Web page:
I'm quite fond of my new desk. It's in the bedroom between two windows (more on the view later) and it's one of those folding tables people rent for events. I bought it from Amazon for something like $39.00 and what's great about it is the size--about six feet long, some kind of pebbly grey-ishwhite plastic surface on grey metal legs. At one end there's a computer screen my son salvaged for me. I use it when I'm proofreading a book manuscript: I can have my original translation text on one screen and the copy-edited manuscript on my laptop. Or vice versa. But right now the extra screen has two postcards taped to it: a Chardin still life I am particularly fond of from the Louvre, and a Cezanne postcard I also like (of his wife, full frontal, sitting in a chair). And also a sheet of paper with Goya's 'Third of May 1808'. Quite a different kettle of fish, Goya, as compared with Chardin or Cezanne. I like to think about how they can be so different and so great.
In front of the screen there is a pile of books, never mind which, then a goose-neck lamp from Ikea that looks like a mike, a tangle of cables, a two-volume Webster's Universal Dictionary of the English Language (A-LITH and LITHISTIDA-ZYX) from 1937. I took it from my parents some years ago. It is leather bound, in red and an orangey-yellow, with a lot of Moorish-looking tooling. The pages are yellow and have a good old-book smell. It's not pristine, it looks as if it had been used. Occasionally it's useful for some historical research, but otherwise I mostly use my computer's dictionary. In Paris I have an OED compact, but that's another story. The dictionaries are propping up the ten or so books I need for book reviews that haven't yet appeared in print, and a bunch of Poetry Book Society bulletins that I keep there because I haven't really figured out where else to keep them and I'm afraid I might forget where I put them otherwise. Then there are some file folders in which I try to keep the disorder of my correspondence, bills, charity solicitations, at bay, and then a printer, which is out of ink at the moment.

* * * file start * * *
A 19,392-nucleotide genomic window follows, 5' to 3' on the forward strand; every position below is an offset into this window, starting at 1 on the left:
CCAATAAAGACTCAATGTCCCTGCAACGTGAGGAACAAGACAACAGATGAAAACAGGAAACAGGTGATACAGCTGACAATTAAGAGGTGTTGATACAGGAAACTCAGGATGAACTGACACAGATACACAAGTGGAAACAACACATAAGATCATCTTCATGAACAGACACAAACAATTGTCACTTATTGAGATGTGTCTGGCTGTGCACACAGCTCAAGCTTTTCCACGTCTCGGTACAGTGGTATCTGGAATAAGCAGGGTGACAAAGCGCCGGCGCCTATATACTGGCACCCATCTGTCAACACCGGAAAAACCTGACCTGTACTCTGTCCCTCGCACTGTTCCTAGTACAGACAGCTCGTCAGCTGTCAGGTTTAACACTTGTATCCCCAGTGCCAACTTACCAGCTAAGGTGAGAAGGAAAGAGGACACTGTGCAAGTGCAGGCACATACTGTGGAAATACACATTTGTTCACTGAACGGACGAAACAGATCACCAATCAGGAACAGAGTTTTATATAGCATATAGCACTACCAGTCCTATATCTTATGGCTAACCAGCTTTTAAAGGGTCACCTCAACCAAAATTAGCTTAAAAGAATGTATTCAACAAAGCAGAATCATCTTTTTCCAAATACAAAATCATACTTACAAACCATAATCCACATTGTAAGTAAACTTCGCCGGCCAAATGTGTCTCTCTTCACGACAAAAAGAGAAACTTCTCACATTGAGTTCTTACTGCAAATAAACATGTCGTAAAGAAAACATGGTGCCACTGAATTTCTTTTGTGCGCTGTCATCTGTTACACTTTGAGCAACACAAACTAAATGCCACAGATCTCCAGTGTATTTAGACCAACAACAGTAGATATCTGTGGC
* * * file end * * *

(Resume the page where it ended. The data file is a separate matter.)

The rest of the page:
That's the back layer. The front layer: printer paper, both fresh and already-printed-on-one-side. A stapler. A letter from a French organisation telling me they received my change-of-address in the Etats-Unis-d'Amerique. A glasses case without any glasses but with a soft cloth for keeping them clean. A cup with pens and pencils and a pair of scissors with yellow handles. More cables. A place for my laptop, which is on my lap.